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Raiders Still Searching for a Win : Kelly Doesn't Play, but Bills Beat L.A., Anyway, 7-3

August 23, 1987|MARK HEISLER | Times Staff Writer

The Raiders played another exhibition to forget: Odorless, colorless and, until the 50-minute mark, scoreless.

At the halfway point of the old exhibition season, they are also winless. The Buffalo Bills held out quarterback Jim Kelly and beat them, anyway, driving 90 yards in the last 3:42 Saturday night behind a stalwart named Frank Reich.

Reich threw a five-yard touchdown pass to someone named Bob Williams with 28 seconds left, and the Bills won, 7-3.

The Raiders have a four-game regular-season losing streak, plus this season's 42-16 loss to the 49ers in the exhibition opener and this one. By now, a Raider fan might not recognize a real football game if they played it in his living room.

This being an exhibition, Raider Coach Tom Flores located several positive things. Like his team, he didn't hit double figures.

"We have to be better," Flores said. "This isn't good enough, even in preseason. We haven't won a game in a while. We've got to get that feeling."

Rusty Hilger? He was better than his opening 5 for 13. This time he was 10 for 20 with two drops but he didn't get the Raiders any points, either.

Marcus Allen fumbled away the opening drive at the Buffalo three, and tackle Bruce Davis was called for a false start at the end of the half, erasing Hilger's 24-yard scoring pass to Andy Parker.

The offensive line? It held its own, literally. Try seven holding penalties (Shelby Jordan, Bruce Wilkerson, John Gesek two each; Bruce Davis one). The offensive line coach, Sam Boghosian, lodged an unofficial protest with the official making many of the calls, umpire John Keck, telling him as they ran up the tunnel to the dressing rooms, "You were . . . "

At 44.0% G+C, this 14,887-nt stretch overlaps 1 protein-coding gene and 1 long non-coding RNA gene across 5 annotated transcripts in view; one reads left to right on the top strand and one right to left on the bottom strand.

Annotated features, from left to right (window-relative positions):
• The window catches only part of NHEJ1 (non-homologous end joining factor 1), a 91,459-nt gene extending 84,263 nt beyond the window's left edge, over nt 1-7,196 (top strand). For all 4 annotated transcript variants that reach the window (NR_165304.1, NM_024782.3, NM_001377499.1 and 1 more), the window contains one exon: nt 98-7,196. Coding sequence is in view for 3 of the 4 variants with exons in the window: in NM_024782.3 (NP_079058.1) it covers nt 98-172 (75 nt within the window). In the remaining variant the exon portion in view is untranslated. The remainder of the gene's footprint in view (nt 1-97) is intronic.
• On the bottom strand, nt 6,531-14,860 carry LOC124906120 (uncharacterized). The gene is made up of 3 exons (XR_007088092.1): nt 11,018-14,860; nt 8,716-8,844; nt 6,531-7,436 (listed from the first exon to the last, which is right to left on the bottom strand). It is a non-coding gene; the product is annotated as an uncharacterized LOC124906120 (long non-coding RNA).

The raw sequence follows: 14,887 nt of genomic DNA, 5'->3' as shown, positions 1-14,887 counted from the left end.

Marc Wilson? He didn't play once again. He was seen in animated conversation with Al Davis on the practice field at Oxnard last week.

Ed Luther? He did play and he must have wondered why. After his 5 for 14 against the 49ers, he went 5 for 21 Saturday night with two interceptions--one in the end zone on first and goal from the Buffalo five.

The Raiders actually led this turkey despite making many mistakes.

The Bills planned to play Jim Kelly for at least a quarter but changed their minds, and the crowd of 40,142 booed when Reich ran onto the field.

Finally, Reich threw an interception into Stefon Adams' belly in the fourth quarter, and Adams returned it 24 yards to the Buffalo 29.

The Raiders then unleashed their scoring drive--six plays, three yards, two first downs by penalty--before Chris Bahr came in to kick a 44-yard field goal.

That lead looked like it might last a month, but Reich rallied the Bills. With 1:59 left and third and eight at the Buffalo 49, he hit Flip Johnson for 33 yards. On third and six at the 14, he hit Carl Bynum for nine yards.

On second and goal, he hit Williams over the middle for five yards and the winning, not to mention only, touchdown.

"We don't need anyone to tell us," Hilger said later. "We know we've got a long way to go.

"We had a real nice drive on the opening kickoff, but something happened. It's just a matter of mistakes. We'll be all right. I don't know how many penalties we had. It's hard enough without hurting yourself. As soon as we get the flag back in the referee's pocket and off the field, we'll be all right."

Another Raider exhibition is history. The fans were hoping for a good outing, or Jim Kelly, but all they got was the rise and fall of Frank Reich.

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